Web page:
Outer space can feel like a giant leap for a kid who has never even traveled across the country.
But for a group of North Idaho high school students, two Upward Bound programs run by the University of Idaho have put the stars within reach.
Over the past two summers, about 40 students experienced simulated space flight and zero gravity at NASA’s Space Camp in Huntsville, Alabama — the culmination of a curriculum meant to spark their interest in the science, technology, engineering and mathematics (STEM) fields.
The summer curriculum geared toward soon-to-be first-generation college students was “by far the best one we’ve ever done,” said Arielle Horan, director of UI’s Silver Valley Upward Bound program.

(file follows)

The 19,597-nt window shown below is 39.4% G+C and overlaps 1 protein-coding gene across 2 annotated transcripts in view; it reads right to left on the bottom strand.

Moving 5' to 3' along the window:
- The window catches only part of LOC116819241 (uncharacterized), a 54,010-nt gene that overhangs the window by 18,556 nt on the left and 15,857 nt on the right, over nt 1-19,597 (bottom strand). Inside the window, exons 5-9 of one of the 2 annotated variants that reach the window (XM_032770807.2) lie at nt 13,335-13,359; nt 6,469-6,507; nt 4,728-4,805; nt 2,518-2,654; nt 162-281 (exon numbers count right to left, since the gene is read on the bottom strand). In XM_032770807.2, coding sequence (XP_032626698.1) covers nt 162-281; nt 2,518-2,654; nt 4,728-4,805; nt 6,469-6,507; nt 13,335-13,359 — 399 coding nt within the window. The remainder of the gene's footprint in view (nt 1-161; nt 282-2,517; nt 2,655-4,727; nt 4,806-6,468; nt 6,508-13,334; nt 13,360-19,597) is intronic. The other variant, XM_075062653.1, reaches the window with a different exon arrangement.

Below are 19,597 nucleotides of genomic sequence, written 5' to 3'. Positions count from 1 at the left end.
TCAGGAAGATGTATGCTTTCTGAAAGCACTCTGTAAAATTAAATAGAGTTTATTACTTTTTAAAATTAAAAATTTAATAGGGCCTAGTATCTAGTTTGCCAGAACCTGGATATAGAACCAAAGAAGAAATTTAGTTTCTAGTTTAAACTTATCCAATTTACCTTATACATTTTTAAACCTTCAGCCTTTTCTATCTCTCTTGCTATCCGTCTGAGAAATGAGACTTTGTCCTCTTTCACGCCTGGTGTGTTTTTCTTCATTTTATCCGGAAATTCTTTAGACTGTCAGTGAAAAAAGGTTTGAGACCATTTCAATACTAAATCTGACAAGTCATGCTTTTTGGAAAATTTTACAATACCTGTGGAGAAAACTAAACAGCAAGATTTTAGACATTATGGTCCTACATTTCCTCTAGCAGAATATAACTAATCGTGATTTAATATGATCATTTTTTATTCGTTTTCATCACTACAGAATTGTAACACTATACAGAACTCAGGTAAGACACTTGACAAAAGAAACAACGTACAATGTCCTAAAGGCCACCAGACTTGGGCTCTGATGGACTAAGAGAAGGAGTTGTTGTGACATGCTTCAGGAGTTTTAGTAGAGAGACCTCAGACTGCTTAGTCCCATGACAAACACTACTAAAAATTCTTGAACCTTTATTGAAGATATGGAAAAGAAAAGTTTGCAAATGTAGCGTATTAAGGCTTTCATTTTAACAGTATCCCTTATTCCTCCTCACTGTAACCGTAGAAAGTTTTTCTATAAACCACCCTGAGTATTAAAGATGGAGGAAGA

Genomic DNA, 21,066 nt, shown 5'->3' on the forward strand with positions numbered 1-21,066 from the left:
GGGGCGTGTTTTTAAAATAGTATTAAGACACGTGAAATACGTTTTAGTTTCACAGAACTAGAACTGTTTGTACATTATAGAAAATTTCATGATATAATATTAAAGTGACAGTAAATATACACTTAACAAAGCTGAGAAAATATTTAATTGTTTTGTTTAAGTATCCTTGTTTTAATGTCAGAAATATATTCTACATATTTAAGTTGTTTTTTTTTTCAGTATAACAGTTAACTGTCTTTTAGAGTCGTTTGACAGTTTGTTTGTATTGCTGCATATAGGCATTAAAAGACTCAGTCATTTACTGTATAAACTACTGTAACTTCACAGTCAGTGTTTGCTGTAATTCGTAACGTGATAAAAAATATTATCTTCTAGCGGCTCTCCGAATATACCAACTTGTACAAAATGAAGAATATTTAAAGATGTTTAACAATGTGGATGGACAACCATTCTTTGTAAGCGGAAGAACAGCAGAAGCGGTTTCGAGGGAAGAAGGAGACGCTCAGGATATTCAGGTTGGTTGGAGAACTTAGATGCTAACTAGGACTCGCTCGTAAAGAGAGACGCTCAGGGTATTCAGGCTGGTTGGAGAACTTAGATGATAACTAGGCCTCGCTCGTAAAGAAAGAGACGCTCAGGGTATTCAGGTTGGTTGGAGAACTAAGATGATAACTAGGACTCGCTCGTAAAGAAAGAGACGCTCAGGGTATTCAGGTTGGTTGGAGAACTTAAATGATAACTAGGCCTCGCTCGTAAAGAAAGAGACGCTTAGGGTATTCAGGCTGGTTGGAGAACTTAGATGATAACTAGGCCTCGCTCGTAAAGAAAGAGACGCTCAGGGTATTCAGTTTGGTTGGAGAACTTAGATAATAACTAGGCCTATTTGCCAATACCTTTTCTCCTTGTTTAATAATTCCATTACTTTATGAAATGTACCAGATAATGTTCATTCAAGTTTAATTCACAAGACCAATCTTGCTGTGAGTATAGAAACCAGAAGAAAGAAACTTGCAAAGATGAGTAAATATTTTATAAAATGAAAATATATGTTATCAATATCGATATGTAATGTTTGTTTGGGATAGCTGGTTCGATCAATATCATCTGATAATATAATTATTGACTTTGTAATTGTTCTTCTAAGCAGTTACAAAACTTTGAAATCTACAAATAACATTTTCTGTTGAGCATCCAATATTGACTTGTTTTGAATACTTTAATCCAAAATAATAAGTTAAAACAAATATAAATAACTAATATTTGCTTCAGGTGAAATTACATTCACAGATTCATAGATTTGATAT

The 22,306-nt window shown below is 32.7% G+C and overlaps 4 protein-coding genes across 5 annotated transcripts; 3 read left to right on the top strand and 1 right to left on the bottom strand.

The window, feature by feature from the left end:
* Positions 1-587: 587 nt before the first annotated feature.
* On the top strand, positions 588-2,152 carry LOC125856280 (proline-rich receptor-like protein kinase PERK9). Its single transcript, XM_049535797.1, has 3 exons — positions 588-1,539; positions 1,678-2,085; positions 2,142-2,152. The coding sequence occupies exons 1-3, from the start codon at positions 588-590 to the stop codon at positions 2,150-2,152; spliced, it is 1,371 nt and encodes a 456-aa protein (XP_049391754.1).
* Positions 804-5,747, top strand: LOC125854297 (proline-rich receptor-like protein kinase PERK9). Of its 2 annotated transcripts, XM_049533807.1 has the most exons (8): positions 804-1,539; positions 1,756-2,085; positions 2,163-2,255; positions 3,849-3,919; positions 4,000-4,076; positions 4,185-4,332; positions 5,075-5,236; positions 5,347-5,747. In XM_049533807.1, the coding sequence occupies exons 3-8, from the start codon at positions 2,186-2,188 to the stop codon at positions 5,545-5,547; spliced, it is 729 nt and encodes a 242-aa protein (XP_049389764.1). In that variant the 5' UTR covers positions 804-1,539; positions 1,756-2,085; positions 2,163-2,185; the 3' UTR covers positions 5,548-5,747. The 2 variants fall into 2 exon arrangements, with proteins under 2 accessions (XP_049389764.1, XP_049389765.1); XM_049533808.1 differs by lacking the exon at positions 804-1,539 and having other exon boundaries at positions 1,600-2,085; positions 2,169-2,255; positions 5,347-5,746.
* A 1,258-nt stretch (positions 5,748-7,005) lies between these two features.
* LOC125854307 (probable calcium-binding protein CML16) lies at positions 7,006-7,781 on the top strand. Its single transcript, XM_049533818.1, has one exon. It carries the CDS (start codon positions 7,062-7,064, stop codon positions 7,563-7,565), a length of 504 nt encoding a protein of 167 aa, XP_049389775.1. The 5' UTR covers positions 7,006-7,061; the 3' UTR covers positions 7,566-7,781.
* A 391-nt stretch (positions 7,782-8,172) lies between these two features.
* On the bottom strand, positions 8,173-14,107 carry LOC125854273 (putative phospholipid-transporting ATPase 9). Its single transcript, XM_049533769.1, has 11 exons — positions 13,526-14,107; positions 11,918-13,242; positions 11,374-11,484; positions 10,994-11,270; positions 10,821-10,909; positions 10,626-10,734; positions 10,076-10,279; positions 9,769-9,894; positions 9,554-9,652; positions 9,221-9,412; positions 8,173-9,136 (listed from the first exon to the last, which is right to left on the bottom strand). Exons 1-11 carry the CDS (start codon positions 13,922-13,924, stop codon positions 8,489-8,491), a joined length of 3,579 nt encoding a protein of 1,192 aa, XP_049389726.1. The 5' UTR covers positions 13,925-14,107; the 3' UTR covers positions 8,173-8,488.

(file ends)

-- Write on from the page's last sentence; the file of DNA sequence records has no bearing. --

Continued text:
The Upward Bound project is one of seven federally funded TRIO projects that are operated by the UI College of Education as a means to provide educational opportunities for all Americans regardless of race, ethnic background or economic status. The space-themed program began in summer 2015. A group of students from Kellogg and Wallace spent time at UI’s Moscow campus and North Idaho College in Coeur d’Alene to study sociology, science, literature and foreign language, all with a space emphasis. The success of the curriculum spawned its adoption by another Upward Bound program, Bridge Idaho, in 2016.